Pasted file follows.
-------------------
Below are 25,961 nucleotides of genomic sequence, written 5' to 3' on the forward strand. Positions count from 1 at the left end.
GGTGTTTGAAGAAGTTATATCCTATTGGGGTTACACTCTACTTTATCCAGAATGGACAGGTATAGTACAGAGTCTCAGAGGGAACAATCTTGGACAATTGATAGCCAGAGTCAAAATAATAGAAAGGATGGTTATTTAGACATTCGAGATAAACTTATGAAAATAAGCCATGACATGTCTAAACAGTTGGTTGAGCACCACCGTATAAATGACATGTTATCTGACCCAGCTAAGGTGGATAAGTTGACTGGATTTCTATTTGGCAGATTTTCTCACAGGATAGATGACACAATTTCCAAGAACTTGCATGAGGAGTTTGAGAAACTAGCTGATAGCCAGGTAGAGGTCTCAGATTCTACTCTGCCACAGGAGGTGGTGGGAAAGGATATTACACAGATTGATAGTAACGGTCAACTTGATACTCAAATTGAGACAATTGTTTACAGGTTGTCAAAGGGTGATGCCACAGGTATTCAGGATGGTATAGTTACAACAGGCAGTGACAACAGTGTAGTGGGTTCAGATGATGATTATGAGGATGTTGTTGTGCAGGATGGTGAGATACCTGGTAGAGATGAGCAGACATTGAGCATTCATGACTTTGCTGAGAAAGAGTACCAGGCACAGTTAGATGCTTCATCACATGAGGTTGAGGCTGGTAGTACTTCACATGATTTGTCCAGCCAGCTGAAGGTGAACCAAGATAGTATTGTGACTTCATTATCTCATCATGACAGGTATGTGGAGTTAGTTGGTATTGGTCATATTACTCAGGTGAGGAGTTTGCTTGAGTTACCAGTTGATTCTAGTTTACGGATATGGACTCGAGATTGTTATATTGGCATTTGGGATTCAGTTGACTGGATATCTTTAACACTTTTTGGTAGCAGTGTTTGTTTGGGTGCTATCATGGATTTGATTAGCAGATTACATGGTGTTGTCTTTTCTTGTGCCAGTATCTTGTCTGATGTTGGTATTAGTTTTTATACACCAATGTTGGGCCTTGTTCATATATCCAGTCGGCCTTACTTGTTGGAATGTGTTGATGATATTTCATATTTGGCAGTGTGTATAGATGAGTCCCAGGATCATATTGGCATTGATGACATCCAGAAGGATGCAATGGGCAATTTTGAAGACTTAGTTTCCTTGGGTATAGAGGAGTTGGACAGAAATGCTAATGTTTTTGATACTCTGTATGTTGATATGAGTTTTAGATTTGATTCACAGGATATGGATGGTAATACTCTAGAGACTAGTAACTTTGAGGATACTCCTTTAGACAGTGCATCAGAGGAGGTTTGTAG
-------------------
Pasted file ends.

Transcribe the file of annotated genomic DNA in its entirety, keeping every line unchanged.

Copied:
Below are 25,961 nucleotides of genomic sequence, written 5' to 3' on the forward strand. Positions count from 1 at the left end.
GGTGTTTGAAGAAGTTATATCCTATTGGGGTTACACTCTACTTTATCCAGAATGGACAGGTATAGTACAGAGTCTCAGAGGGAACAATCTTGGACAATTGATAGCCAGAGTCAAAATAATAGAAAGGATGGTTATTTAGACATTCGAGATAAACTTATGAAAATAAGCCATGACATGTCTAAACAGTTGGTTGAGCACCACCGTATAAATGACATGTTATCTGACCCAGCTAAGGTGGATAAGTTGACTGGATTTCTATTTGGCAGATTTTCTCACAGGATAGATGACACAATTTCCAAGAACTTGCATGAGGAGTTTGAGAAACTAGCTGATAGCCAGGTAGAGGTCTCAGATTCTACTCTGCCACAGGAGGTGGTGGGAAAGGATATTACACAGATTGATAGTAACGGTCAACTTGATACTCAAATTGAGACAATTGTTTACAGGTTGTCAAAGGGTGATGCCACAGGTATTCAGGATGGTATAGTTACAACAGGCAGTGACAACAGTGTAGTGGGTTCAGATGATGATTATGAGGATGTTGTTGTGCAGGATGGTGAGATACCTGGTAGAGATGAGCAGACATTGAGCATTCATGACTTTGCTGAGAAAGAGTACCAGGCACAGTTAGATGCTTCATCACATGAGGTTGAGGCTGGTAGTACTTCACATGATTTGTCCAGCCAGCTGAAGGTGAACCAAGATAGTATTGTGACTTCATTATCTCATCATGACAGGTATGTGGAGTTAGTTGGTATTGGTCATATTACTCAGGTGAGGAGTTTGCTTGAGTTACCAGTTGATTCTAGTTTACGGATATGGACTCGAGATTGTTATATTGGCATTTGGGATTCAGTTGACTGGATATCTTTAACACTTTTTGGTAGCAGTGTTTGTTTGGGTGCTATCATGGATTTGATTAGCAGATTACATGGTGTTGTCTTTTCTTGTGCCAGTATCTTGTCTGATGTTGGTATTAGTTTTTATACACCAATGTTGGGCCTTGTTCATATATCCAGTCGGCCTTACTTGTTGGAATGTGTTGATGATATTTCATATTTGGCAGTGTGTATAGATGAGTCCCAGGATCATATTGGCATTGATGACATCCAGAAGGATGCAATGGGCAATTTTGAAGACTTAGTTTCCTTGGGTATAGAGGAGTTGGACAGAAATGCTAATGTTTTTGATACTCTGTATGTTGATATGAGTTTTAGATTTGATTCACAGGATATGGATGGTAATACTCTAGAGACTAGTAACTTTGAGGATACTCCTTTAGACAGTGCATCAGAGGAGGTTTGTAG